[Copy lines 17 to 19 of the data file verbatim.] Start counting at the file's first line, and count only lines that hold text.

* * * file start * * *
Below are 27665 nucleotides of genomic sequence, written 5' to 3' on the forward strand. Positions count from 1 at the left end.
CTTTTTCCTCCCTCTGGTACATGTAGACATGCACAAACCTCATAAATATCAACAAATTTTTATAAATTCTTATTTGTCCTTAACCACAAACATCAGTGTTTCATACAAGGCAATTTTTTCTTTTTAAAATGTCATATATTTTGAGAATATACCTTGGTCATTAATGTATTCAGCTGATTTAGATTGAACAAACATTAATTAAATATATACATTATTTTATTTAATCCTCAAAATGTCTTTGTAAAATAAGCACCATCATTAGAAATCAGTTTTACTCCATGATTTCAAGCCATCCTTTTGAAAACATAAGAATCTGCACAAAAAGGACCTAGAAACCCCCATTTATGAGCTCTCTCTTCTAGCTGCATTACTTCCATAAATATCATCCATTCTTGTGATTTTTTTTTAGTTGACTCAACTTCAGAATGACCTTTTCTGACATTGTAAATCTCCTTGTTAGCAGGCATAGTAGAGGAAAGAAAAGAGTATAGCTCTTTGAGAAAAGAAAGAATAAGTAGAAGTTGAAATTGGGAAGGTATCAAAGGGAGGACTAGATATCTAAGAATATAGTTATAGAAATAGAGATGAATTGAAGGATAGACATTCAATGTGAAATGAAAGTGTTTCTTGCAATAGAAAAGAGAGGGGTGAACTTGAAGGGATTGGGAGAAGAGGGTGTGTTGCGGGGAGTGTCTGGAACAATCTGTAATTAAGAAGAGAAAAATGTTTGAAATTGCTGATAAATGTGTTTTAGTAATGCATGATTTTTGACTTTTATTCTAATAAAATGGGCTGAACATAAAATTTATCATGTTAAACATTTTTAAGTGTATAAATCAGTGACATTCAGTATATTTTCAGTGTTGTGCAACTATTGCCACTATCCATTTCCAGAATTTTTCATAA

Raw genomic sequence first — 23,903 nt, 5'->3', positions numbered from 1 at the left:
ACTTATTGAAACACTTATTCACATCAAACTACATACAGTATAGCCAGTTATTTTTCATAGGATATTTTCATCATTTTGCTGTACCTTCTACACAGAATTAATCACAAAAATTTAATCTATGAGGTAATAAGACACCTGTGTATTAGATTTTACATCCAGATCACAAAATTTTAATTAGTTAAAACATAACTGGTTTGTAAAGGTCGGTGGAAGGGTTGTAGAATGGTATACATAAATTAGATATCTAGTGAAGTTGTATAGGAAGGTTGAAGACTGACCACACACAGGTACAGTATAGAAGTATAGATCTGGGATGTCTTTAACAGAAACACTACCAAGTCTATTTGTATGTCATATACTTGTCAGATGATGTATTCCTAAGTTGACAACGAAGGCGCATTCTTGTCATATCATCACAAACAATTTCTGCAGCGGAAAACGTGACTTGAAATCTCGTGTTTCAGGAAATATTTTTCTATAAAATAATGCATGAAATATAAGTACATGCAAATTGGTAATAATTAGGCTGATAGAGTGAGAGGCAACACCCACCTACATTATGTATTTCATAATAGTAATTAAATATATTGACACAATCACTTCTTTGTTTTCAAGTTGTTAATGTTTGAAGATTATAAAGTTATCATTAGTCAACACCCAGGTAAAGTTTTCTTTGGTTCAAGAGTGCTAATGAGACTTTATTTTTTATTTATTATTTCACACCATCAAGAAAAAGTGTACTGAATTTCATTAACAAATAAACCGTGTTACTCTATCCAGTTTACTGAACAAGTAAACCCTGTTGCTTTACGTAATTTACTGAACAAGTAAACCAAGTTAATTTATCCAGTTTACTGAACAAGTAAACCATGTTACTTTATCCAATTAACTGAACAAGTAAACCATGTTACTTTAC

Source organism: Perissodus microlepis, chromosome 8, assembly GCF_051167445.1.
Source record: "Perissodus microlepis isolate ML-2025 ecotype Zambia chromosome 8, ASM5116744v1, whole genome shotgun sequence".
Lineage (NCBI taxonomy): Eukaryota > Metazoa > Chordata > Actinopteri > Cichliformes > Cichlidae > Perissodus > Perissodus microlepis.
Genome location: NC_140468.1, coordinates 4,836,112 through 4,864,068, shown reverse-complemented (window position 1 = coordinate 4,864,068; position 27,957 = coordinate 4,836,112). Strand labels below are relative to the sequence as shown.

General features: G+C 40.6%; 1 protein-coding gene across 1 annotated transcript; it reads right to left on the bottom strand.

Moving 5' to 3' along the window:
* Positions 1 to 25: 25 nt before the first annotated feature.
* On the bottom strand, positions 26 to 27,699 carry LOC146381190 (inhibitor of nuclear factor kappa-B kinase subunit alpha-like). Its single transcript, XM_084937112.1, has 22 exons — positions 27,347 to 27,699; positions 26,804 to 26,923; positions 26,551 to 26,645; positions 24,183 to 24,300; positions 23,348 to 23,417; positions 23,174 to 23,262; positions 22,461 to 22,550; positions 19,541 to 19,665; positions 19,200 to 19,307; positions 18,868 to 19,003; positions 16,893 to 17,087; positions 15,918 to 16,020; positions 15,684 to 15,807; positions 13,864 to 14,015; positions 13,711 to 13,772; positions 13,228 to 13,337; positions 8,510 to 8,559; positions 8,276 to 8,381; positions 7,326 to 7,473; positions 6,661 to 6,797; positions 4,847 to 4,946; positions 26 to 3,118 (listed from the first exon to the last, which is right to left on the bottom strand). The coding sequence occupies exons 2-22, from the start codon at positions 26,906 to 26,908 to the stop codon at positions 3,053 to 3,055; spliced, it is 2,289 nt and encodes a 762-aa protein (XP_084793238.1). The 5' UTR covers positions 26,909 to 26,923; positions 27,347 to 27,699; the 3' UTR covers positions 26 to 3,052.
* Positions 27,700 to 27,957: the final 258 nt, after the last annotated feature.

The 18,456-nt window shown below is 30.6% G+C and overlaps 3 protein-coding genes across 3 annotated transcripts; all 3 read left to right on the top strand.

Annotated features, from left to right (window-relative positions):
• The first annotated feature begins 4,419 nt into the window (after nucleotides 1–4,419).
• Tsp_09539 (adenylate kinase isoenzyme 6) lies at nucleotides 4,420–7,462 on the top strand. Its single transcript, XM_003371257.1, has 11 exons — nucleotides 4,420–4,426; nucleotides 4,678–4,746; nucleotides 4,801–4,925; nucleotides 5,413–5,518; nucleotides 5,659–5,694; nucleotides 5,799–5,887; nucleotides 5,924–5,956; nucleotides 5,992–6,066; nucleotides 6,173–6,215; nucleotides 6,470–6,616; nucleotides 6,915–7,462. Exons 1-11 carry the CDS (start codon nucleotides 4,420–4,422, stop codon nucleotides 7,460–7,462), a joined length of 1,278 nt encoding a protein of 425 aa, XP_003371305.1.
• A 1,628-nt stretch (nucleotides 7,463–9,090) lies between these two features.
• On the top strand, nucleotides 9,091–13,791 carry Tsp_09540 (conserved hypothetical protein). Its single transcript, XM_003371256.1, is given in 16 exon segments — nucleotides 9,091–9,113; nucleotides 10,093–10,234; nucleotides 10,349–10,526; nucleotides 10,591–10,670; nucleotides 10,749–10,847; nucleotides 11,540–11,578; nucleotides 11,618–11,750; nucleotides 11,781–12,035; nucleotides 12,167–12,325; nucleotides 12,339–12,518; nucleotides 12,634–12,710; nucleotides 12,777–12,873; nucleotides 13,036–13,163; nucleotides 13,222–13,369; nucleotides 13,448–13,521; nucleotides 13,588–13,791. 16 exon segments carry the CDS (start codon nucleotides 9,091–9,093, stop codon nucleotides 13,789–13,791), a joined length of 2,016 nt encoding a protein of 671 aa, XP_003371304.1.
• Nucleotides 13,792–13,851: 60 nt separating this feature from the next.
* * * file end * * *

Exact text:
• Tsp_09539 (adenylate kinase isoenzyme 6) lies at nucleotides 4,420–7,462 on the top strand. Its single transcript, XM_003371257.1, has 11 exons — nucleotides 4,420–4,426; nucleotides 4,678–4,746; nucleotides 4,801–4,925; nucleotides 5,413–5,518; nucleotides 5,659–5,694; nucleotides 5,799–5,887; nucleotides 5,924–5,956; nucleotides 5,992–6,066; nucleotides 6,173–6,215; nucleotides 6,470–6,616; nucleotides 6,915–7,462. Exons 1-11 carry the CDS (start codon nucleotides 4,420–4,422, stop codon nucleotides 7,460–7,462), a joined length of 1,278 nt encoding a protein of 425 aa, XP_003371305.1.
• A 1,628-nt stretch (nucleotides 7,463–9,090) lies between these two features.
• On the top strand, nucleotides 9,091–13,791 carry Tsp_09540 (conserved hypothetical protein). Its single transcript, XM_003371256.1, is given in 16 exon segments — nucleotides 9,091–9,113; nucleotides 10,093–10,234; nucleotides 10,349–10,526; nucleotides 10,591–10,670; nucleotides 10,749–10,847; nucleotides 11,540–11,578; nucleotides 11,618–11,750; nucleotides 11,781–12,035; nucleotides 12,167–12,325; nucleotides 12,339–12,518; nucleotides 12,634–12,710; nucleotides 12,777–12,873; nucleotides 13,036–13,163; nucleotides 13,222–13,369; nucleotides 13,448–13,521; nucleotides 13,588–13,791. 16 exon segments carry the CDS (start codon nucleotides 9,091–9,093, stop codon nucleotides 13,789–13,791), a joined length of 2,016 nt encoding a protein of 671 aa, XP_003371304.1.